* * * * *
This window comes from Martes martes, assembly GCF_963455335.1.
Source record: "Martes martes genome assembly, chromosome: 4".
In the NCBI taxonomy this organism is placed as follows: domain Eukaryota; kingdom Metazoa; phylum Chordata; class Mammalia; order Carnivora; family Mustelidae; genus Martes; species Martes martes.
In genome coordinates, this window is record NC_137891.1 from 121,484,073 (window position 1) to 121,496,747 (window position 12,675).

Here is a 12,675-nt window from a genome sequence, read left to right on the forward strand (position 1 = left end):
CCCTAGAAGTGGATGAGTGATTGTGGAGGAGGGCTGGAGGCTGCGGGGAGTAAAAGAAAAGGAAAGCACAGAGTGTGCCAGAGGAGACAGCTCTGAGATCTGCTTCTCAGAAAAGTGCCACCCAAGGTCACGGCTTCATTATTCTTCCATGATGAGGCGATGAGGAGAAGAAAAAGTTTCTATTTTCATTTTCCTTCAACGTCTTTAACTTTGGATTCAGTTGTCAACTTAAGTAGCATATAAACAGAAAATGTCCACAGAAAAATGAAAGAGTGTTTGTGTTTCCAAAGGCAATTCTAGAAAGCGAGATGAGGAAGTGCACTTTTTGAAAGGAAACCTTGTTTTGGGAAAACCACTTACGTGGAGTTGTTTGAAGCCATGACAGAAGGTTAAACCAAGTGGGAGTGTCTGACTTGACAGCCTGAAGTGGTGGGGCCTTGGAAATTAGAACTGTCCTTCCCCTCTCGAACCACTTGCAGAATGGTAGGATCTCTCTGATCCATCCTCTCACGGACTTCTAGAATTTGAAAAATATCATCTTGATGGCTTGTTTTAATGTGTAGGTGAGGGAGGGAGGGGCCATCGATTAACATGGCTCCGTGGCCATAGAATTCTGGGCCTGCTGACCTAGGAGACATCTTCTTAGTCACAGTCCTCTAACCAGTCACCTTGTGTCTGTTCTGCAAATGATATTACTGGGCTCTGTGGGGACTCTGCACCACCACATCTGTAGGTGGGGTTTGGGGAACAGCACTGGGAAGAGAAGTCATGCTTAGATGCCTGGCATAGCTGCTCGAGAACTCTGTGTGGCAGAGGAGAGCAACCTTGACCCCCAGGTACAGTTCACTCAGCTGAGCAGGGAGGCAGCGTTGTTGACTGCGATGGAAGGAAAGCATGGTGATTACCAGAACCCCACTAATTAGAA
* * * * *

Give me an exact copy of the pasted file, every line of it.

This window comes from Martes martes, assembly GCF_963455335.1.
Source record: "Martes martes genome assembly, chromosome: 4".
In the NCBI taxonomy this organism is placed as follows: domain Eukaryota; kingdom Metazoa; phylum Chordata; class Mammalia; order Carnivora; family Mustelidae; genus Martes; species Martes martes.
In genome coordinates, this window is record NC_137891.1 from 121,484,073 (window position 1) to 121,496,747 (window position 12,675).

Here is a 12,675-nt window from a genome sequence, read left to right on the forward strand (position 1 = left end):
CCCTAGAAGTGGATGAGTGATTGTGGAGGAGGGCTGGAGGCTGCGGGGAGTAAAAGAAAAGGAAAGCACAGAGTGTGCCAGAGGAGACAGCTCTGAGATCTGCTTCTCAGAAAAGTGCCACCCAAGGTCACGGCTTCATTATTCTTCCATGATGAGGCGATGAGGAGAAGAAAAAGTTTCTATTTTCATTTTCCTTCAACGTCTTTAACTTTGGATTCAGTTGTCAACTTAAGTAGCATATAAACAGAAAATGTCCACAGAAAAATGAAAGAGTGTTTGTGTTTCCAAAGGCAATTCTAGAAAGCGAGATGAGGAAGTGCACTTTTTGAAAGGAAACCTTGTTTTGGGAAAACCACTTACGTGGAGTTGTTTGAAGCCATGACAGAAGGTTAAACCAAGTGGGAGTGTCTGACTTGACAGCCTGAAGTGGTGGGGCCTTGGAAATTAGAACTGTCCTTCCCCTCTCGAACCACTTGCAGAATGGTAGGATCTCTCTGATCCATCCTCTCACGGACTTCTAGAATTTGAAAAATATCATCTTGATGGCTTGTTTTAATGTGTAGGTGAGGGAGGGAGGGGCCATCGATTAACATGGCTCCGTGGCCATAGAATTCTGGGCCTGCTGACCTAGGAGACATCTTCTTAGTCACAGTCCTCTAACCAGTCACCTTGTGTCTGTTCTGCAAATGATATTACTGGGCTCTGTGGGGACTCTGCACCACCACATCTGTAGGTGGGGTTTGGGGAACAGCACTGGGAAGAGAAGTCATGCTTAGATGCCTGGCATAGCTGCTCGAGAACTCTGTGTGGCAGAGGAGAGCAACCTTGACCCCCAGGTACAGTTCACTCAGCTGAGCAGGGAGGCAGCGTTGTTGACTGCGATGGAAGGAAAGCATGGTGATTACCAGAACCCCACTAATTAGAA